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This article is for Medical Professionals

Professional Reference articles are designed for health professionals to use. They are written by UK doctors and based on research evidence, UK and European Guidelines. You may find the Urine Ketones article more useful, or one of our other health articles.

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Ketones are produced normally by the liver as part of fatty acid metabolism. In normal states these ketones will be completely metabolised so that very few, if any at all, will appear in the urine. If for any reason the body cannot get enough glucose for energy it will switch to using body fats, resulting in an increase in ketone production making them detectable in the blood and urine.

The urine test for ketones is performed using test strips available on prescription. Strips dedicated to ketone testing in the UK include[1]:

  • GlucoRx KetoRx Sticks 2GK®
  • Ketostix®
  • Mission® Ketone

Testing should be performed according to manufacturers' instructions. The sample should be fresh and uncontaminated. Usually the result will be expressed as negative or positive (graded 1 to 4)[2].

Ketonuria is different from ketonaemia (ie presence of ketones in the blood) and often ketonuria does not indicate clinically significant ketonaemia.

Depending on the testing strips used, urine testing for ketones either has an excellent sensitivity with a low specificity, or a poor sensitivity with a good specificity. However, this should be viewed in the context of uncertainty of the biochemical level of significant ketosis[3].

Normally only small amounts of ketones are excreted daily in the urine (3-15 mg). High or increased values may be found in:

Positive test result but 'no' ketones

  • Some medications:
    • Levodopa
    • Phenazopyrazine
    • Valproic acid
    • Vitamin C
  • Dehydration.

False negatives

Most urine testing kits detect aceto-acetate, not the predominant ketone beta-hydroxybutyrate. It is possible for the test to be negative with high levels of beta-hydroxybutyrate and then, as ketoacidosis improves and ketone levels fall, the urine test becomes positive (to aceto-acetate).

Diabetes mellitus and ketones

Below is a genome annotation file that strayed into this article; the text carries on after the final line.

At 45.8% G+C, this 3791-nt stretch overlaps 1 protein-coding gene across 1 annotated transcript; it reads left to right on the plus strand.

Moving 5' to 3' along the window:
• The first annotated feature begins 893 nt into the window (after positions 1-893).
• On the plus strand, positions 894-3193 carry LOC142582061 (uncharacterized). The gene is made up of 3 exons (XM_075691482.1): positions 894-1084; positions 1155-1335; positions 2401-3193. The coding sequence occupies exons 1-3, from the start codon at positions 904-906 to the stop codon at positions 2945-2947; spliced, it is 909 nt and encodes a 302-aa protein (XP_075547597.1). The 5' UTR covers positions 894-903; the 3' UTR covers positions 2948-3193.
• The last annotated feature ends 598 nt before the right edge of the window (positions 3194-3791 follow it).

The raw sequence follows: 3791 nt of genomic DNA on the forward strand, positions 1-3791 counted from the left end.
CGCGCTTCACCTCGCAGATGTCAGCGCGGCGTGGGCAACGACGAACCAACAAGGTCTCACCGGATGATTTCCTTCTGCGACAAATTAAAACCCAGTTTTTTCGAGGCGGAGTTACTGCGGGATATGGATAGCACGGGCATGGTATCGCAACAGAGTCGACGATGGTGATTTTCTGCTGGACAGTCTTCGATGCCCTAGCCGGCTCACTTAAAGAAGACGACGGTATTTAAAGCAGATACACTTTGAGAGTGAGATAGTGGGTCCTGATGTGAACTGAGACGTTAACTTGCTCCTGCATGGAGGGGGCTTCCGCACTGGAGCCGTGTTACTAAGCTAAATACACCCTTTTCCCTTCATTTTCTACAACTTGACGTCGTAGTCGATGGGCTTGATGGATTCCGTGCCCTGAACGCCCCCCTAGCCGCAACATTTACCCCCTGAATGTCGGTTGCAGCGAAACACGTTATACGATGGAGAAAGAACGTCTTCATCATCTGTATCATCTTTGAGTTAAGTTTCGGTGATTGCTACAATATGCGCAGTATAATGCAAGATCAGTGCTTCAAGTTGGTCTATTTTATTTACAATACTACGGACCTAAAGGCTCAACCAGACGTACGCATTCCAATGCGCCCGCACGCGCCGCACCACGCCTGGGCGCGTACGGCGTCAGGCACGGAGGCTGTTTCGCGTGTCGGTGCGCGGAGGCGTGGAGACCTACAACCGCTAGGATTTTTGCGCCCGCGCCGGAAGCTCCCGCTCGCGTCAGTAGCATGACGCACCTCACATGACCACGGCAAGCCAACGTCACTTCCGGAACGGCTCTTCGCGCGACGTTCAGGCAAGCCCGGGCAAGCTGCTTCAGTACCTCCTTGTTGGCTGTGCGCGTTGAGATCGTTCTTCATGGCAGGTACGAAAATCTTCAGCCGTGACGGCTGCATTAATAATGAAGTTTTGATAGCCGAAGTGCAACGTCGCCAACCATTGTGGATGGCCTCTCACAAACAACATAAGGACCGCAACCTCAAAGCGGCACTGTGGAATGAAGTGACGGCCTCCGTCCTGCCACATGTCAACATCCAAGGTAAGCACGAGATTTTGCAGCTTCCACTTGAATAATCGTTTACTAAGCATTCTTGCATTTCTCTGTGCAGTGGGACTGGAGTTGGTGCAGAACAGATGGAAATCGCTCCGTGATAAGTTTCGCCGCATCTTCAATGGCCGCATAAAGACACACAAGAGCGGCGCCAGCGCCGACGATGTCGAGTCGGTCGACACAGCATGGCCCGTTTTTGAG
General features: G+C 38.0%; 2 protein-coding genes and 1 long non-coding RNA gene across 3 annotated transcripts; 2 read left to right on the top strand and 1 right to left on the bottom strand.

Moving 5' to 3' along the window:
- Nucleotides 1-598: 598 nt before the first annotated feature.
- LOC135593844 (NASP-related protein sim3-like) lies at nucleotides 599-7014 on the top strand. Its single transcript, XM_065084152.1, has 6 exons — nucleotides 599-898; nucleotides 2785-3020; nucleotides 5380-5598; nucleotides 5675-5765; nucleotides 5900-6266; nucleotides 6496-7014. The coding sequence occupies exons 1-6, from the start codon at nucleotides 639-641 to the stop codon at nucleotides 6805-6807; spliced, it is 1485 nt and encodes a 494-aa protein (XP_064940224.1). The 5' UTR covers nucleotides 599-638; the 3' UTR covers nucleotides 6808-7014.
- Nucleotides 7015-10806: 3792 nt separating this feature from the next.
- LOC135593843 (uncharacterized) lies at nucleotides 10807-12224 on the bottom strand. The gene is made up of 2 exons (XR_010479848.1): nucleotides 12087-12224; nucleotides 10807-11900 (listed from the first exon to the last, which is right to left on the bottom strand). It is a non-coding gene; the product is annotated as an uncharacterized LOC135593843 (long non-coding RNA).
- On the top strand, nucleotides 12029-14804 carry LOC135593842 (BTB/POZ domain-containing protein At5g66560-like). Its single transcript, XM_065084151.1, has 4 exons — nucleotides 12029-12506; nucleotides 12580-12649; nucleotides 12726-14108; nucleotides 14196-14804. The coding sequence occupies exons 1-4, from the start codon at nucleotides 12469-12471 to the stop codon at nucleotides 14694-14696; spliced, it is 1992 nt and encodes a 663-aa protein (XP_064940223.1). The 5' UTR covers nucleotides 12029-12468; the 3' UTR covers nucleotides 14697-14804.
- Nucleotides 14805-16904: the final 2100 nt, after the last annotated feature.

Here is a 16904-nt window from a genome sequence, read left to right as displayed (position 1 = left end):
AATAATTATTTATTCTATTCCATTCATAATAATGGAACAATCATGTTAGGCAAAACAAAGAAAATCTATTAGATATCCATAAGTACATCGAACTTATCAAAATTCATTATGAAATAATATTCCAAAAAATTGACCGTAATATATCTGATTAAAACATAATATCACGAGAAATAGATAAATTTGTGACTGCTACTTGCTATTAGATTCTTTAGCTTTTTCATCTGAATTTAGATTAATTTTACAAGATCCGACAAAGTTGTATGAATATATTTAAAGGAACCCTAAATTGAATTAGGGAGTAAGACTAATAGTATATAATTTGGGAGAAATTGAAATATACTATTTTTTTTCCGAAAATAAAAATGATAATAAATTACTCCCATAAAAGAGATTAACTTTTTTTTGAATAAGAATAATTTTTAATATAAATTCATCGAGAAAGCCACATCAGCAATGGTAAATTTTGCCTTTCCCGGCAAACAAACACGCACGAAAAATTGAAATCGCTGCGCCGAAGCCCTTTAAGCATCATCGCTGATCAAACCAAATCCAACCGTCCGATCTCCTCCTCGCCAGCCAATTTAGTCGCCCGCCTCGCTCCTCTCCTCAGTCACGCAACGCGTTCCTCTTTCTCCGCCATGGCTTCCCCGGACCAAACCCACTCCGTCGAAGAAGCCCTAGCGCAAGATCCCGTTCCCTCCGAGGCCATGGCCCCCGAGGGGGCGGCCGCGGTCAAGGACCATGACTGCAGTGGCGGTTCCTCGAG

Metabolically severe insulin deficiency (relative or absolute) produces hyperglycaemia and ketoacidosis. Insulin lack increases release of fatty acids from adipose stores and reduces the rate of fat synthesis.

Lipolysis is further increased by increased catecholamines, cortisol, growth hormone and glucagon. The free fatty acids are transported to the liver for conversion to ketone bodies, which serve as fuels for muscle and fat.

Excess production of ketone bodies (aceto-acetate and beta-hydroxybutyrate) gives rise to DKA. Beta-hydroxybutyrate accounts for 75% of ketones[4].

Urine is tested for ketones as part of monitoring of type 1 diabetes mellitus, especially during any illness[5]. See also the separate Diabetes and Intercurrent Illness article.

Home blood glucose and ketone monitoring can possibly decrease the number of hospital admissions due to DKA[6].

Monitoring of ketones is important in all people with diabetes:

If the urine ketone level is greater than 2+, or blood ketone levels are greater than 3 mmol/L, the GP or diabetes care team should be contacted immediately[8].

Ketogenic diets

Ketogenic diets cause a 'physiological ketosis' but the levels of ketones in the blood are much lower than in uncontrolled DKA[9].

Ketogenic diets have been used to control epilepsy but the quality of the evidence is poor[10].

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Further reading and references

  1. British National Formulary (BNF); NICE Evidence Services (UK access only)

  2. Wilson LA; Urinalysis. Nurs Stand. 2005 May 11-1719(35):51-4.

  3. Mitchell R, Thomas SD, Langlois NE; How sensitive and specific is urinalysis 'dipstick' testing for detection of hyperglycaemia and ketosis? An audit of findings from coronial autopsies. Pathology. 2013 Oct45(6):587-90. doi: 10.1097/PAT.0b013e3283650b93.

  4. Brooke J, Stiell M, Ojo O; Evaluation of the Accuracy of Capillary Hydroxybutyrate Measurement Compared with Other Measurements in the Diagnosis of Diabetic Ketoacidosis: A Systematic Review. Int J Environ Res Public Health. 2016 Aug 2313(9). pii: E837. doi: 10.3390/ijerph13090837.

  5. Type 1 diabetes in adults: diagnosis and management; NICE Guidelines (August 2015 - last updated June 2022)

  6. Voulgari C, Tentolouris N; The performance of a glucose-ketone meter in the diagnosis of diabetic ketoacidosis in patients with type 2 diabetes in the emergency room. Diabetes Technol Ther. 2010 Jul12(7):529-35. doi: 10.1089/dia.2010.0011.

  7. Diabetes UK

  8. Diabetes - type 1; NICE CKS, February 2016 (UK access only)

  9. Paoli A, Bosco G, Camporesi EM, et al; Ketosis, ketogenic diet and food intake control: a complex relationship. Front Psychol. 2015 Feb 26:27. doi: 10.3389/fpsyg.2015.00027. eCollection 2015.

  10. Martin K, Jackson CF, Levy RG, et al; Ketogenic diet and other dietary treatments for epilepsy. Cochrane Database Syst Rev. 2016 Feb 92:CD001903. doi: 10.1002/14651858.CD001903.pub3.